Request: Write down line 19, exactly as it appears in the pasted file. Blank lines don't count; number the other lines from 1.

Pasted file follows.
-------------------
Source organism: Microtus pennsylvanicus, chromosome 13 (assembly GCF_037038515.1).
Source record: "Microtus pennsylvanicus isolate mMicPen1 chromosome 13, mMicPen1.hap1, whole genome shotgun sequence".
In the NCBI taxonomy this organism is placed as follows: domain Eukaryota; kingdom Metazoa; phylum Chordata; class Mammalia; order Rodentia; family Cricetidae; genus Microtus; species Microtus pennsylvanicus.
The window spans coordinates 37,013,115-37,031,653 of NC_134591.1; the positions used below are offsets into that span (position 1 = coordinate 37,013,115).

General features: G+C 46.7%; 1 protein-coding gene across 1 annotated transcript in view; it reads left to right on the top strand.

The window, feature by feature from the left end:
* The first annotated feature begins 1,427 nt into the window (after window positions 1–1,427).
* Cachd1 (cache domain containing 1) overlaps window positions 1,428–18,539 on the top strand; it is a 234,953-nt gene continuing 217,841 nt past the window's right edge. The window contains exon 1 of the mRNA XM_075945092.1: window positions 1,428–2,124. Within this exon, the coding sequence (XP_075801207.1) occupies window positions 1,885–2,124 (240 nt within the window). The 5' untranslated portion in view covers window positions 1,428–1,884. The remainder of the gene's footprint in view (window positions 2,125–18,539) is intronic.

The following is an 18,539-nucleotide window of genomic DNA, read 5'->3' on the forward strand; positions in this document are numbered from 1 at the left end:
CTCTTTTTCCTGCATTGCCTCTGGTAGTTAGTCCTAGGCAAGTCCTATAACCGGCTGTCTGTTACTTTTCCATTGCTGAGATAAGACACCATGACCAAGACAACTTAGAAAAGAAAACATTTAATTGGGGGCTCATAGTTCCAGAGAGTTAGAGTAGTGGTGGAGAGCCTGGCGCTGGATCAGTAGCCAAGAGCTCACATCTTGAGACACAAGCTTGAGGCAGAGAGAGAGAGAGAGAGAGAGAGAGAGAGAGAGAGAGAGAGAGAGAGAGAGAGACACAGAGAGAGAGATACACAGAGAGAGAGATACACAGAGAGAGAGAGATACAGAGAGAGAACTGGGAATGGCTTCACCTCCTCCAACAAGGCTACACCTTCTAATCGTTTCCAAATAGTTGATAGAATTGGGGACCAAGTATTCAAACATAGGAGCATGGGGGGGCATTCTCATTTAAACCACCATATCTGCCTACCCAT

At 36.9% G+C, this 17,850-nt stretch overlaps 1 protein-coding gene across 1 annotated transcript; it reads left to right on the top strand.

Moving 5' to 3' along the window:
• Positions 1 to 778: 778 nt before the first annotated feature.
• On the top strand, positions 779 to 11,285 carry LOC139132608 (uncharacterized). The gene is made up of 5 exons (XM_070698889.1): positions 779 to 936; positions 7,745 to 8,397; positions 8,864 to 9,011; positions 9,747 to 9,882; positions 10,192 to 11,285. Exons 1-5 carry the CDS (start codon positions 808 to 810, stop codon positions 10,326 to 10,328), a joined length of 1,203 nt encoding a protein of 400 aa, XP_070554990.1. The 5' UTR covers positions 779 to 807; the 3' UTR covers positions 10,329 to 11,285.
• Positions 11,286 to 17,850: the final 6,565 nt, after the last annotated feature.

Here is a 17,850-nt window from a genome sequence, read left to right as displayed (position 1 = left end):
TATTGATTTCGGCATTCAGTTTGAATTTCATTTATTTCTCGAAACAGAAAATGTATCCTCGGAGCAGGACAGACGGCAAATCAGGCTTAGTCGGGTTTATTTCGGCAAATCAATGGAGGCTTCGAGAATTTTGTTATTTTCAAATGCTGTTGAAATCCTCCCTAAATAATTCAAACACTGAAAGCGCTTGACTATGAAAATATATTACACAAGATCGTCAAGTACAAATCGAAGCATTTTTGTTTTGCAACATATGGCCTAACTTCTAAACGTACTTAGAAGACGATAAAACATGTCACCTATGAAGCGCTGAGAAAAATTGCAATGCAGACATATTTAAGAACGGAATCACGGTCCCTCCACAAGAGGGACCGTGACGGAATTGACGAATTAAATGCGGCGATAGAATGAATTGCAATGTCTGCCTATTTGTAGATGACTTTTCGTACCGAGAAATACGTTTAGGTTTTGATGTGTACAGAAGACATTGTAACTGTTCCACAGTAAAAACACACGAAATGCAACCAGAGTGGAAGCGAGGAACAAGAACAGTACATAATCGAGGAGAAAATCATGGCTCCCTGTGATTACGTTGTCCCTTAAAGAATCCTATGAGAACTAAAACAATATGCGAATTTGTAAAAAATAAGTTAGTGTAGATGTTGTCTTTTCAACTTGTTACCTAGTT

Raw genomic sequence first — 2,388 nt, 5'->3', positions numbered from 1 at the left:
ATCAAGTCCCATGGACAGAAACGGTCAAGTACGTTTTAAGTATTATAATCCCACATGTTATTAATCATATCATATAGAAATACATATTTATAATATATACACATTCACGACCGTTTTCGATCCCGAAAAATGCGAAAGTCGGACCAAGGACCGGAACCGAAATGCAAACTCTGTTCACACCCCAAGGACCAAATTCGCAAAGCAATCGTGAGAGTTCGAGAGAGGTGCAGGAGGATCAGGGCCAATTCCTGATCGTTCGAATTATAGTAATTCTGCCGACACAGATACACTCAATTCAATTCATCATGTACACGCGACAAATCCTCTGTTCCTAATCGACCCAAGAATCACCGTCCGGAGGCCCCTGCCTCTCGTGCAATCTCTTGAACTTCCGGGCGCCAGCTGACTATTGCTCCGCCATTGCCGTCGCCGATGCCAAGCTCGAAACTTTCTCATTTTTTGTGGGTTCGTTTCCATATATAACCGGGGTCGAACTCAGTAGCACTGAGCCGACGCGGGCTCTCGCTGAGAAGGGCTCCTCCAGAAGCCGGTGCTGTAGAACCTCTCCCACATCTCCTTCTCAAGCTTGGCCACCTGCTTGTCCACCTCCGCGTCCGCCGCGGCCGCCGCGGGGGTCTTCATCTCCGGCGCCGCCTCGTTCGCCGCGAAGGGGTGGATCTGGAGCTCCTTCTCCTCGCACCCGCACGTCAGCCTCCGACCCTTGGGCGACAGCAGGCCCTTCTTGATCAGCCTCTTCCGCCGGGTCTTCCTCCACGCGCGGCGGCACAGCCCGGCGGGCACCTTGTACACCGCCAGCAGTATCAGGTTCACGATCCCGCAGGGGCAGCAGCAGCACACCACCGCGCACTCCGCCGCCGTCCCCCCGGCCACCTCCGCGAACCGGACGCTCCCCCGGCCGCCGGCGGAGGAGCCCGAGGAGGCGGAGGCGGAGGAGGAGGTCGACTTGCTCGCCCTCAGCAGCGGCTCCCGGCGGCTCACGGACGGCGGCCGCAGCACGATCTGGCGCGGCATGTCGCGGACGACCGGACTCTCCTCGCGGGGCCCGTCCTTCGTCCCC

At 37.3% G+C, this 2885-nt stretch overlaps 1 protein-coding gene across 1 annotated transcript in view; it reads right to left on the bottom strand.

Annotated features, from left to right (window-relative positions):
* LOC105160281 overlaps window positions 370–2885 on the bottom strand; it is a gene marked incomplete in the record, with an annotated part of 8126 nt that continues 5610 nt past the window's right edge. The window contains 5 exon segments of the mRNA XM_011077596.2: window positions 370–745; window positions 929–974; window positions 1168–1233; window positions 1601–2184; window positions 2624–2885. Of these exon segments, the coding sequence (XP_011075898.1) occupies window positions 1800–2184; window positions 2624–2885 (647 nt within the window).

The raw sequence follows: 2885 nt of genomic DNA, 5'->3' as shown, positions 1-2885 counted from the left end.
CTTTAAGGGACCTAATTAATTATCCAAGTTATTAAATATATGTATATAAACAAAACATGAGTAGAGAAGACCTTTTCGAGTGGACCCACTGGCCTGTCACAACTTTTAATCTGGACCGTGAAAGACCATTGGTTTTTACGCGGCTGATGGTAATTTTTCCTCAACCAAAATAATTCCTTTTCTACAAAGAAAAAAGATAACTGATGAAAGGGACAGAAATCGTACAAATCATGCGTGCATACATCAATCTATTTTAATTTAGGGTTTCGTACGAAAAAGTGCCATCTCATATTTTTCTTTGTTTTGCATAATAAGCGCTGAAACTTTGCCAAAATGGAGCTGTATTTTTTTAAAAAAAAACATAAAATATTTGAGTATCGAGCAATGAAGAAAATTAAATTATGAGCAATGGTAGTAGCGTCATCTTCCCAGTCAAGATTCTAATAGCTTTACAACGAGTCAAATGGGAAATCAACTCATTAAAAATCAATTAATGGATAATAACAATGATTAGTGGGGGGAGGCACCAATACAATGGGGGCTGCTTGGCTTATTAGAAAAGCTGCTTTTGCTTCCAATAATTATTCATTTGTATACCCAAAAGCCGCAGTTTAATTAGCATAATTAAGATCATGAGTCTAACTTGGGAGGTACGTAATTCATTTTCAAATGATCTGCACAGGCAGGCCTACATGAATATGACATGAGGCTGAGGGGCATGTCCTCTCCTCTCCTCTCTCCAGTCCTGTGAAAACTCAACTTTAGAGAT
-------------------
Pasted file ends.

ATCAAGTCCCATGGACAGAAACGGTCAAGTACGTTTTAAGTATTATAATCCCACATGTTATTAATCATATCATATAGAAATACATATTTATAATATATACACATTCACGACCGTTTTCGATCCCGAAAAATGCGAAAGTCGGACCAAGGACCGGAACCGAAATGCAAACTCTGTTCACACCCCAAGGACCAAATTCGCAAAGCAATCGTGAGAGTTCGAGAGAGGTGCAGGAGGATCAGGGCCAATTCCTGATCGTTCGAATTATAGTAATTCTGCCGACACAGATACACTCAATTCAATTCATCATGTACACGCGACAAATCCTCTGTTCCTAATCGACCCAAGAATCACCGTCCGGAGGCCCCTGCCTCTCGTGCAATCTCTTGAACTTCCGGGCGCCAGCTGACTATTGCTCCGCCATTGCCGTCGCCGATGCCAAGCTCGAAACTTTCTCATTTTTTGTGGGTTCGTTTCCATATATAACCGGGGTCGAACTCAGTAGCACTGAGCCGACGCGGGCTCTCGCTGAGAAGGGCTCCTCCAGAAGCCGGTGCTGTAGAACCTCTCCCACATCTCCTTCTCAAGCTTGGCCACCTGCTTGTCCACCTCCGCGTCCGCCGCGGCCGCCGCGGGGGTCTTCATCTCCGGCGCCGCCTCGTTCGCCGCGAAGGGGTGGATCTGGAGCTCCTTCTCCTCGCACCCGCACGTCAGCCTCCGACCCTTGGGCGACAGCAGGCCCTTCTTGATCAGCCTCTTCCGCCGGGTCTTCCTCCACGCGCGGCGGCACAGCCCGGCGGGCACCTTGTACACCGCCAGCAGTATCAGGTTCACGATCCCGCAGGGGCAGCAGCAGCACACCACCGCGCACTCCGCCGCCGTCCCCCCGGCCACCTCCGCGAACCGGACGCTCCCCCGGCCGCCGGCGGAGGAGCCCGAGGAGGCGGAGGCGGAGGAGGAGGTCGACTTGCTCGCCCTCAGCAGCGGCTCCCGGCGGCTCACGGACGGCGGCCGCAGCACGATCTGGCGCGGCATGTCGCGGACGACCGGACTCTCCTCGCGGGGCCCGTCCTTCGTCCCC